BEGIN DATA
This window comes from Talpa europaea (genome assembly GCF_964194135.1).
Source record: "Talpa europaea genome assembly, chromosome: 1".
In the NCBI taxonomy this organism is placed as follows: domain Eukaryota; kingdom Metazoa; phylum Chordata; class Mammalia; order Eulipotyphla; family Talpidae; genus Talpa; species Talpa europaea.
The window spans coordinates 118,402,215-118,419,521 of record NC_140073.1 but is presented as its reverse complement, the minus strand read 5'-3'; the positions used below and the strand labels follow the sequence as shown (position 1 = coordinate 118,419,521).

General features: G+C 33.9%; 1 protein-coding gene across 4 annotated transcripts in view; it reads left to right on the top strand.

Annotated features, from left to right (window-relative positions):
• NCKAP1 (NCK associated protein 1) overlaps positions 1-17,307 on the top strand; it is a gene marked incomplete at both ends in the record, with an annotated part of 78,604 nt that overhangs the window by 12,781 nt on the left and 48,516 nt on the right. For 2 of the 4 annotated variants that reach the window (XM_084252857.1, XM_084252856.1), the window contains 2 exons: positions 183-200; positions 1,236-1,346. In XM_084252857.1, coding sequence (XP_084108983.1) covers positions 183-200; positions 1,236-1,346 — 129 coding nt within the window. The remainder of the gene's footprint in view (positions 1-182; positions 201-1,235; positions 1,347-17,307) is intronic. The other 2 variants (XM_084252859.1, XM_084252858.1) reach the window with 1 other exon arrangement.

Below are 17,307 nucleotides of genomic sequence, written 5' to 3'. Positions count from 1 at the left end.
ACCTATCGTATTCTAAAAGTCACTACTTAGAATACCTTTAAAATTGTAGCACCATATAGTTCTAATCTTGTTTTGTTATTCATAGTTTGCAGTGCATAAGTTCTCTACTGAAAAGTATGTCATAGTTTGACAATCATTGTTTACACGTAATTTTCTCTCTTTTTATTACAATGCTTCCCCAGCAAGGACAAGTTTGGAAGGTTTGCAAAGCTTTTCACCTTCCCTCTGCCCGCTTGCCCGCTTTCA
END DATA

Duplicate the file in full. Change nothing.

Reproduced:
This window comes from Talpa europaea (genome assembly GCF_964194135.1).
Source record: "Talpa europaea genome assembly, chromosome: 1".
In the NCBI taxonomy this organism is placed as follows: domain Eukaryota; kingdom Metazoa; phylum Chordata; class Mammalia; order Eulipotyphla; family Talpidae; genus Talpa; species Talpa europaea.
The window spans coordinates 118,402,215-118,419,521 of record NC_140073.1 but is presented as its reverse complement, the minus strand read 5'-3'; the positions used below and the strand labels follow the sequence as shown (position 1 = coordinate 118,419,521).

General features: G+C 33.9%; 1 protein-coding gene across 4 annotated transcripts in view; it reads left to right on the top strand.

Annotated features, from left to right (window-relative positions):
• NCKAP1 (NCK associated protein 1) overlaps positions 1-17,307 on the top strand; it is a gene marked incomplete at both ends in the record, with an annotated part of 78,604 nt that overhangs the window by 12,781 nt on the left and 48,516 nt on the right. For 2 of the 4 annotated variants that reach the window (XM_084252857.1, XM_084252856.1), the window contains 2 exons: positions 183-200; positions 1,236-1,346. In XM_084252857.1, coding sequence (XP_084108983.1) covers positions 183-200; positions 1,236-1,346 — 129 coding nt within the window. The remainder of the gene's footprint in view (positions 1-182; positions 201-1,235; positions 1,347-17,307) is intronic. The other 2 variants (XM_084252859.1, XM_084252858.1) reach the window with 1 other exon arrangement.

Below are 17,307 nucleotides of genomic sequence, written 5' to 3'. Positions count from 1 at the left end.
ACCTATCGTATTCTAAAAGTCACTACTTAGAATACCTTTAAAATTGTAGCACCATATAGTTCTAATCTTGTTTTGTTATTCATAGTTTGCAGTGCATAAGTTCTCTACTGAAAAGTATGTCATAGTTTGACAATCATTGTTTACACGTAATTTTCTCTCTTTTTATTACAATGCTTCCCCAGCAAGGACAAGTTTGGAAGGTTTGCAAAGCTTTTCACCTTCCCTCTGCCCGCTTGCCCGCTTTCA